Sunday, December 29, 2019

Shell Chemical Tank Cars - colors?

Toronto, Ontario, Jim Parker photo
Shell Chemical (as well as Shell Oil) had a West Coast facility based in Martinez, California. The area around the Carquinez Strait was a hub of petrochemical businesses and still has a large number of operations. I have an interest in modeling a couple Shell Chemical cars, including one in the scheme shown on these two cars. However, not having any color photos, I would be guessing at the scheme. I can discern (or imagine?) a difference in the hue of the reporting marks and other stencils contrasted with the "SHELL CHEMICAL" lettering. It seems likely that the name is red while the other lettering is black. The color of the tank is the other question. It appears to be gray or silver/aluminum. I am hopeful that someone can offer some definitive information, but my best source so far is the photo of a Strombecker kit produced in 1948 (see bottom). The tank wrapper in the kit has a gray tank with black stenciling and red company name. Given the kit's contemporaneous manufacture with the existence of the prototype, it seems highly plausible that the producers of the kit were basing the scheme on primary source material, meaning they might have actually viewed the scheme in question or had gathered material directly from Shell or GATC to aid in accuracy. In the absence of other information, the Strombecker model is my best resource.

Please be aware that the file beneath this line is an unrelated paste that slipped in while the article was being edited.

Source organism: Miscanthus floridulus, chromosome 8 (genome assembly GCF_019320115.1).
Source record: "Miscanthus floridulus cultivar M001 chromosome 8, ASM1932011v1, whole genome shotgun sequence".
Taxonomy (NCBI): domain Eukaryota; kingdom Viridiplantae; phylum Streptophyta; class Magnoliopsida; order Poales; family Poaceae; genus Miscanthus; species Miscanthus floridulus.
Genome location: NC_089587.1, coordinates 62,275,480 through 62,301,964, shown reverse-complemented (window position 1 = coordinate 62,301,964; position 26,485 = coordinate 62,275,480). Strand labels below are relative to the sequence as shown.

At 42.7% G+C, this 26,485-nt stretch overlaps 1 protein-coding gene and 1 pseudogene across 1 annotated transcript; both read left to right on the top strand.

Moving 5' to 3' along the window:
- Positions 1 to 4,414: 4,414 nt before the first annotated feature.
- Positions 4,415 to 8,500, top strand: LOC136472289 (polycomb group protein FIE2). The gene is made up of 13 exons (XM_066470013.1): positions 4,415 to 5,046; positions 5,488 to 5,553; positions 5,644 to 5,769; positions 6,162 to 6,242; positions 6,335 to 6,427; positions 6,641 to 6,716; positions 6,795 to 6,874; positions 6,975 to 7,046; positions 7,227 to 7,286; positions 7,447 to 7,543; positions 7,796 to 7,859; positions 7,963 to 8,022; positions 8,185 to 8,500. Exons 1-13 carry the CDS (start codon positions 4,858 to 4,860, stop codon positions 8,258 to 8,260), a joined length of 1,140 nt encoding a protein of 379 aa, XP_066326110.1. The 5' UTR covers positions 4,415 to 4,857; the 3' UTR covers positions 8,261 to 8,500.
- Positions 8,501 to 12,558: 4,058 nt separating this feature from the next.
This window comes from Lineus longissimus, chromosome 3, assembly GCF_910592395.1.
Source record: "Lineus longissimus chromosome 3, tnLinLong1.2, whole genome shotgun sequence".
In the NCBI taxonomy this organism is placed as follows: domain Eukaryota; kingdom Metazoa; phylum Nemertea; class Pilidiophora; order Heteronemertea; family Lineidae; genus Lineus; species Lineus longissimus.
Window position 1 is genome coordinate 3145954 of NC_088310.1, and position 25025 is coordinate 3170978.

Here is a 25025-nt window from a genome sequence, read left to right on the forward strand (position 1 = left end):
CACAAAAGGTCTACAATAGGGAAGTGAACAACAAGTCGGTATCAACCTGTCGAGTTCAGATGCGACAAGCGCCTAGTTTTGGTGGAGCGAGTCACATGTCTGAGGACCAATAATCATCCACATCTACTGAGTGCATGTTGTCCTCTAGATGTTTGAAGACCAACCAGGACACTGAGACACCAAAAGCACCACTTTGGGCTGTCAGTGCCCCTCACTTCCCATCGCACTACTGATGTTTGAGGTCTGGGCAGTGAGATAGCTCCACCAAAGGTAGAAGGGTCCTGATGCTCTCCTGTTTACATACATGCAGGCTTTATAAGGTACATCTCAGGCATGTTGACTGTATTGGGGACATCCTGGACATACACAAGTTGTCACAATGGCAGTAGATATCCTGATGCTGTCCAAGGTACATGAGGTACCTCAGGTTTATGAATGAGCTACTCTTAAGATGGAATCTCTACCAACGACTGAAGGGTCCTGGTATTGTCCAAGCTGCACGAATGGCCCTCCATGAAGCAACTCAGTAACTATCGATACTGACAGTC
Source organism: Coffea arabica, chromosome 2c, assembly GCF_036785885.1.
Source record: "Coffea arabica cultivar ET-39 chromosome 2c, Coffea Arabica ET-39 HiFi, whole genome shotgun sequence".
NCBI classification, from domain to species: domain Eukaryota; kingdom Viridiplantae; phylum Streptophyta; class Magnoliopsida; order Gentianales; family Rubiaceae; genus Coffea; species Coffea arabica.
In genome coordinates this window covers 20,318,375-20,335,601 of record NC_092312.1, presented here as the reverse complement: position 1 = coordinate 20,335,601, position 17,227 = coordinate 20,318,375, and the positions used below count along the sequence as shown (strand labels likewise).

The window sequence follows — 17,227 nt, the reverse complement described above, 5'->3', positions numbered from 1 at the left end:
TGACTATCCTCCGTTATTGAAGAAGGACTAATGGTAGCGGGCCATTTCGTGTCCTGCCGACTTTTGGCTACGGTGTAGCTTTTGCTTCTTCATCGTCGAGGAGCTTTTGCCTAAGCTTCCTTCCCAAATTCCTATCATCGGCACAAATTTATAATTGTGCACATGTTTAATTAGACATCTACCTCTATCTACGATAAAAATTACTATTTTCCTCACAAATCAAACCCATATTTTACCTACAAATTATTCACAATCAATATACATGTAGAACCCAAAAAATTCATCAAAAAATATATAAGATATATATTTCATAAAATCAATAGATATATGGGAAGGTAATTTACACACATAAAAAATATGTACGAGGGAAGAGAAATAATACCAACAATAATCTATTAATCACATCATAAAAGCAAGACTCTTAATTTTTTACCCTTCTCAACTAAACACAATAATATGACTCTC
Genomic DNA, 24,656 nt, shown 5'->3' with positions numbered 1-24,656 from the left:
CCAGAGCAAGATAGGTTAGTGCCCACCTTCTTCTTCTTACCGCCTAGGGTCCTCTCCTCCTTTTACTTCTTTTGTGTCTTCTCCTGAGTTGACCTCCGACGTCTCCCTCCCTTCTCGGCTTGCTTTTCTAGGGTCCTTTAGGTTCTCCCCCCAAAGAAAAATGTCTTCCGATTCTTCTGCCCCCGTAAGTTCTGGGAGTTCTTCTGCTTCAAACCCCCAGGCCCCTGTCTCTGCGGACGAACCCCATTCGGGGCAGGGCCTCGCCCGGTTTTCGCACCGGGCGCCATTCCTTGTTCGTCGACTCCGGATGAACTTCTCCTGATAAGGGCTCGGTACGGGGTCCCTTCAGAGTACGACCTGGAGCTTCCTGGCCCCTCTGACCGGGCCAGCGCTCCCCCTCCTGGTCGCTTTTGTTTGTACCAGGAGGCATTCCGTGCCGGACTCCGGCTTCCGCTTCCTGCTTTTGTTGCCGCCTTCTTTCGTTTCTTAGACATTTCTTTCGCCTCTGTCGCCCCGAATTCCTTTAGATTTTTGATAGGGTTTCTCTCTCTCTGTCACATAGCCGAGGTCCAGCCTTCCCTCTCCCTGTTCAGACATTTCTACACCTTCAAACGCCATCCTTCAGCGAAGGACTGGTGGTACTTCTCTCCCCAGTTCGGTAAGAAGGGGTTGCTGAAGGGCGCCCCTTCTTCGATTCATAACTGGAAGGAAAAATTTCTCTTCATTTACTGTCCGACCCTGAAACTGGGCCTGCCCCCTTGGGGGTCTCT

Note that the two cars are both General American designs. The car shown at top, SCMX 840, is a GATC "Type 30" design, of 8,103 gallon capacity, built in November, 1936. SCMX 2061, below, is an interesting car. The insulated, pressurized ICC 105A 300W tank was built in May, 1943 and is in service hauling Anhydrous Ammonia. It had a capacity of 11,161 gallons. The frame is a GATC postwar design and was likely married to the tank in September, 1950, assuming that occurred when the car was last reweighed in September, 1950.

Pittsburg, California, October 26, 1952, Col. Chet McCoid photo, Bob's Photo


  1. Ted,

    Having just read this blog post earlier this week, I remembered it when I came across the color picture in this pdf:

    Hope that helps!


    1. Adam- Thank you! That confirms it. Great article on LPG "farms" too, which will be useful. Thank you!


Comments always welcome!